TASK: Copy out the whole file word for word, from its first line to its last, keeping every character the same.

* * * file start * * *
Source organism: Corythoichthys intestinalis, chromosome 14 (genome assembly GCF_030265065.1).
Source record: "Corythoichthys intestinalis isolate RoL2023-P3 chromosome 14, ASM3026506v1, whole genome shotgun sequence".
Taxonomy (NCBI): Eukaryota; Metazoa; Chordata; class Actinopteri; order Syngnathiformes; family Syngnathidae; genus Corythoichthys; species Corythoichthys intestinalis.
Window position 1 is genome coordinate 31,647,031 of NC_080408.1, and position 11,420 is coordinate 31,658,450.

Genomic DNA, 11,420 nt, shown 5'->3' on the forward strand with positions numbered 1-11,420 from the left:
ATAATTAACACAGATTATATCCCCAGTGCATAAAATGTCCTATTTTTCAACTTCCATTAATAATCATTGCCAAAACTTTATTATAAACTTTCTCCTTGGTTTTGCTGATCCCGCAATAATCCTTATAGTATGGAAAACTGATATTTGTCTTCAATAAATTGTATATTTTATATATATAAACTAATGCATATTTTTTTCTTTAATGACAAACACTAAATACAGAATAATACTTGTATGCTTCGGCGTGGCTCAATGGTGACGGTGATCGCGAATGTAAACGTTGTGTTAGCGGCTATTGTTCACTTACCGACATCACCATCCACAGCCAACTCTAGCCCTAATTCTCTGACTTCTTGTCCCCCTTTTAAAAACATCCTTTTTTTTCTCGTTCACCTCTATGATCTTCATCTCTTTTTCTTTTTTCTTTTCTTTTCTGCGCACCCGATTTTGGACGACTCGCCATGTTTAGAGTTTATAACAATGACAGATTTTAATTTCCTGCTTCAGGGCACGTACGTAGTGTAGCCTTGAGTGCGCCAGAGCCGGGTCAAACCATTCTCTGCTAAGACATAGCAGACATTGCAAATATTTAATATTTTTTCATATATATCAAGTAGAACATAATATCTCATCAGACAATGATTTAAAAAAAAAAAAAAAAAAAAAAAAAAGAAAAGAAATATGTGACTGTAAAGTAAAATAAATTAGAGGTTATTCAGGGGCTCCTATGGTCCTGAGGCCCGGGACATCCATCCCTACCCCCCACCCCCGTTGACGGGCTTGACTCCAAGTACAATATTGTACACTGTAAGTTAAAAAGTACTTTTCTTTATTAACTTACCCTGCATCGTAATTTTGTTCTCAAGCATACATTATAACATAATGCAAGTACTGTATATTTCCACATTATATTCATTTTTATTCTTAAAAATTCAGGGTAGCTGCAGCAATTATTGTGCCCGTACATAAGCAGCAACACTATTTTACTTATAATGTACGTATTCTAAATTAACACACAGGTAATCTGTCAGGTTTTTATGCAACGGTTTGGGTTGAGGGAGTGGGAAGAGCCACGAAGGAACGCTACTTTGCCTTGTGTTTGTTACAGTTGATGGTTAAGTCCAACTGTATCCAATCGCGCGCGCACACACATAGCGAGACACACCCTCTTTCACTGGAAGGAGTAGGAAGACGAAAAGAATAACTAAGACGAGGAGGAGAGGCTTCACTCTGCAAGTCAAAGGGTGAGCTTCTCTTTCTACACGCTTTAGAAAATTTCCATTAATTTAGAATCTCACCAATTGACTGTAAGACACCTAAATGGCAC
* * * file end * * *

Source organism: Corythoichthys intestinalis, chromosome 14 (genome assembly GCF_030265065.1).
Source record: "Corythoichthys intestinalis isolate RoL2023-P3 chromosome 14, ASM3026506v1, whole genome shotgun sequence".
Taxonomy (NCBI): Eukaryota; Metazoa; Chordata; class Actinopteri; order Syngnathiformes; family Syngnathidae; genus Corythoichthys; species Corythoichthys intestinalis.
Window position 1 is genome coordinate 31,647,031 of NC_080408.1, and position 11,420 is coordinate 31,658,450.

Genomic DNA, 11,420 nt, shown 5'->3' on the forward strand with positions numbered 1-11,420 from the left:
ATAATTAACACAGATTATATCCCCAGTGCATAAAATGTCCTATTTTTCAACTTCCATTAATAATCATTGCCAAAACTTTATTATAAACTTTCTCCTTGGTTTTGCTGATCCCGCAATAATCCTTATAGTATGGAAAACTGATATTTGTCTTCAATAAATTGTATATTTTATATATATAAACTAATGCATATTTTTTTCTTTAATGACAAACACTAAATACAGAATAATACTTGTATGCTTCGGCGTGGCTCAATGGTGACGGTGATCGCGAATGTAAACGTTGTGTTAGCGGCTATTGTTCACTTACCGACATCACCATCCACAGCCAACTCTAGCCCTAATTCTCTGACTTCTTGTCCCCCTTTTAAAAACATCCTTTTTTTTCTCGTTCACCTCTATGATCTTCATCTCTTTTTCTTTTTTCTTTTCTTTTCTGCGCACCCGATTTTGGACGACTCGCCATGTTTAGAGTTTATAACAATGACAGATTTTAATTTCCTGCTTCAGGGCACGTACGTAGTGTAGCCTTGAGTGCGCCAGAGCCGGGTCAAACCATTCTCTGCTAAGACATAGCAGACATTGCAAATATTTAATATTTTTTCATATATATCAAGTAGAACATAATATCTCATCAGACAATGATTTAAAAAAAAAAAAAAAAAAAAAAAAAAGAAAAGAAATATGTGACTGTAAAGTAAAATAAATTAGAGGTTATTCAGGGGCTCCTATGGTCCTGAGGCCCGGGACATCCATCCCTACCCCCCACCCCCGTTGACGGGCTTGACTCCAAGTACAATATTGTACACTGTAAGTTAAAAAGTACTTTTCTTTATTAACTTACCCTGCATCGTAATTTTGTTCTCAAGCATACATTATAACATAATGCAAGTACTGTATATTTCCACATTATATTCATTTTTATTCTTAAAAATTCAGGGTAGCTGCAGCAATTATTGTGCCCGTACATAAGCAGCAACACTATTTTACTTATAATGTACGTATTCTAAATTAACACACAGGTAATCTGTCAGGTTTTTATGCAACGGTTTGGGTTGAGGGAGTGGGAAGAGCCACGAAGGAACGCTACTTTGCCTTGTGTTTGTTACAGTTGATGGTTAAGTCCAACTGTATCCAATCGCGCGCGCACACACATAGCGAGACACACCCTCTTTCACTGGAAGGAGTAGGAAGACGAAAAGAATAACTAAGACGAGGAGGAGAGGCTTCACTCTGCAAGTCAAAGGGTGAGCTTCTCTTTCTACACGCTTTAGAAAATTTCCATTAATTTAGAATCTCACCAATTGACTGTAAGACACCTAAATGGCAC